Completing the Puzzle

If you told me when I was in the throes of infertility, that motherhood would be this hard, I wouldn’t have believed you.

We spent eleven, long, painful years waiting. Every cycle, every month, being disappointed. Surgeries, medications, supplements, doctors visits, specialists, charts — for years, I thought it would never end.

And in July 2012, I was done. After a week of painful ultrasounds that were not easy to schedule because of a course, with compulsory attendance, I was taking. I went to Adoration and cried in front of Jesus and surrendered it all. I gave him my brokenness, my disappointments and dream of becoming a biological mother.

Only He knew that it would take four more years to find my children.

Looking through the lens of after, I can see that the foundation was being laid for my family. We found our forever home. I got a bigger vehicle. I opened my heart to all of the different possibilities that could come for our family of two.

And the moment I saw their photos, in the last two pages of the profile book that rainy Saturday afternoon, I knew. I knew they were the children that God had prepared me for. Every fibre of my being knew that all of the heartache and pain that we endured was for them.

Now, ten months into motherhood, my entire world has been turned upside down. My quiet, predictable life, is no longer. There are so many rewards, but there have also been so many tears — not just from the children, but from me.  I am humbled every day, and having to give so much of myself has truly been the most difficult part of my transition to motherhood.

Would I go back to childlessness?


Do I sometimes forget that the kids weren’t always here?

Every day.

So, here I stumble. Trying to accepting my new reality, regardless of my lack of confidence and self-doubt.  And hopefully, I can muddle through motherhood without causing too much harm.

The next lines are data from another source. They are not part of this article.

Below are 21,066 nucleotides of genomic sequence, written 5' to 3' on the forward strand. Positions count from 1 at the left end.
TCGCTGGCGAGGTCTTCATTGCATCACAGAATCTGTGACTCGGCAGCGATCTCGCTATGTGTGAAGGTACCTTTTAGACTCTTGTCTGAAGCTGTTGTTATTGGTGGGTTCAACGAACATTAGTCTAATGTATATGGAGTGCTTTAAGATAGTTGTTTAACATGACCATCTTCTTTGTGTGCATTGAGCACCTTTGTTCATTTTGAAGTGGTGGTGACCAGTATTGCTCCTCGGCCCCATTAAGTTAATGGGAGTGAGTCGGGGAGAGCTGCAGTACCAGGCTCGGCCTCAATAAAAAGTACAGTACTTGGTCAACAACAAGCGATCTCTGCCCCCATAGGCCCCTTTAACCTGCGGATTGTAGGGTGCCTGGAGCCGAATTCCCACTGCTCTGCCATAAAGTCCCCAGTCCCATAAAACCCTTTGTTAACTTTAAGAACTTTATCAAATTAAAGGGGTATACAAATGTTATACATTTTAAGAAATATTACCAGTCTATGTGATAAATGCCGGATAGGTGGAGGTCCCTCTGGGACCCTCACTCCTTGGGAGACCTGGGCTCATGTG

“The Child Who Was Never Born”

Sculpture by Martin Hudaceka

Though originally created to grieve the pain and loss of abortion, this sculpture speaks volumes.  In its haunting simplicity, it gives us a glimpse into the heart and soul of every woman who has ever longed for a child whom they could not hold.

Former First Lady Laura Bush, in her book, “Spoken from the Heart,” says it all:

The English language lacks the words to mourn an absence.  For the loss of a parent, grandparent, spouse, child, or friend, we have all manner of words and phrases, some helpful, some not.  Still, we are conditioned to say something, even if it is only, “I am sorry for your loss.”  But for an absence, for someone who was never there at all, we are wordless to capture that particular emptiness.  For those who deeply want children and are denied them, those missing babies hover like silent, ephemeral shadows over their lives.  Who can describe the feel of a tiny hand that is never held?

“Finding Forever” is a blog about HOPE!

The journey does not end in grief…  We must pass through the grief and allow God to heal us.  Only then can we find a new beginning.

With love from your sisters on the journey…

Jen & Terri